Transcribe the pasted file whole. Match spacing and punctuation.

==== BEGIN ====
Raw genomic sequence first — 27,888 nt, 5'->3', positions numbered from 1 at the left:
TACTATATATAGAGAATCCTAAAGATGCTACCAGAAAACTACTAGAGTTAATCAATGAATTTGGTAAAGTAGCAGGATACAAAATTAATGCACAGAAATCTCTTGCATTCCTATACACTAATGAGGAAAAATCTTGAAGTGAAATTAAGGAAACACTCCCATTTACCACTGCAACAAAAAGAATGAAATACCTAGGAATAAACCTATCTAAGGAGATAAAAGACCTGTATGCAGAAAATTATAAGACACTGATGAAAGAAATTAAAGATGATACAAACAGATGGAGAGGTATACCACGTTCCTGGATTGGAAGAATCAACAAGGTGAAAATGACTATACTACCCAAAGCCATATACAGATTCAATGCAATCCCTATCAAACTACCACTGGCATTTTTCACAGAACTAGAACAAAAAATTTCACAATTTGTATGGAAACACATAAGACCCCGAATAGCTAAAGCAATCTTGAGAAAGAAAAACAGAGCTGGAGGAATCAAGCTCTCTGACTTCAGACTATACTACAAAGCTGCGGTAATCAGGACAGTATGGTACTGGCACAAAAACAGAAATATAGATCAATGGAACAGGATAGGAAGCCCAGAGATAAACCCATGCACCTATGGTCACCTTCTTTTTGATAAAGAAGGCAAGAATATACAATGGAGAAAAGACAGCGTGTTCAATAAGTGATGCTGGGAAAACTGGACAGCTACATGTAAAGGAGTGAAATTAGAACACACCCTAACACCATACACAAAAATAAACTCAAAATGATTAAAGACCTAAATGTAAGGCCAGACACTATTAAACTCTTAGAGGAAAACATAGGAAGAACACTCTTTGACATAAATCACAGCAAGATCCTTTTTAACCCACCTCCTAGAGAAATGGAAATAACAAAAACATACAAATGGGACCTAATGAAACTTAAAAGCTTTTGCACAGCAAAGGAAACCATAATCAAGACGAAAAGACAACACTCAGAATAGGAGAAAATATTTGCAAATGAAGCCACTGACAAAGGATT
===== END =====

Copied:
Raw genomic sequence first — 27,888 nt, 5'->3', positions numbered from 1 at the left:
TACTATATATAGAGAATCCTAAAGATGCTACCAGAAAACTACTAGAGTTAATCAATGAATTTGGTAAAGTAGCAGGATACAAAATTAATGCACAGAAATCTCTTGCATTCCTATACACTAATGAGGAAAAATCTTGAAGTGAAATTAAGGAAACACTCCCATTTACCACTGCAACAAAAAGAATGAAATACCTAGGAATAAACCTATCTAAGGAGATAAAAGACCTGTATGCAGAAAATTATAAGACACTGATGAAAGAAATTAAAGATGATACAAACAGATGGAGAGGTATACCACGTTCCTGGATTGGAAGAATCAACAAGGTGAAAATGACTATACTACCCAAAGCCATATACAGATTCAATGCAATCCCTATCAAACTACCACTGGCATTTTTCACAGAACTAGAACAAAAAATTTCACAATTTGTATGGAAACACATAAGACCCCGAATAGCTAAAGCAATCTTGAGAAAGAAAAACAGAGCTGGAGGAATCAAGCTCTCTGACTTCAGACTATACTACAAAGCTGCGGTAATCAGGACAGTATGGTACTGGCACAAAAACAGAAATATAGATCAATGGAACAGGATAGGAAGCCCAGAGATAAACCCATGCACCTATGGTCACCTTCTTTTTGATAAAGAAGGCAAGAATATACAATGGAGAAAAGACAGCGTGTTCAATAAGTGATGCTGGGAAAACTGGACAGCTACATGTAAAGGAGTGAAATTAGAACACACCCTAACACCATACACAAAAATAAACTCAAAATGATTAAAGACCTAAATGTAAGGCCAGACACTATTAAACTCTTAGAGGAAAACATAGGAAGAACACTCTTTGACATAAATCACAGCAAGATCCTTTTTAACCCACCTCCTAGAGAAATGGAAATAACAAAAACATACAAATGGGACCTAATGAAACTTAAAAGCTTTTGCACAGCAAAGGAAACCATAATCAAGACGAAAAGACAACACTCAGAATAGGAGAAAATATTTGCAAATGAAGCCACTGACAAAGGATT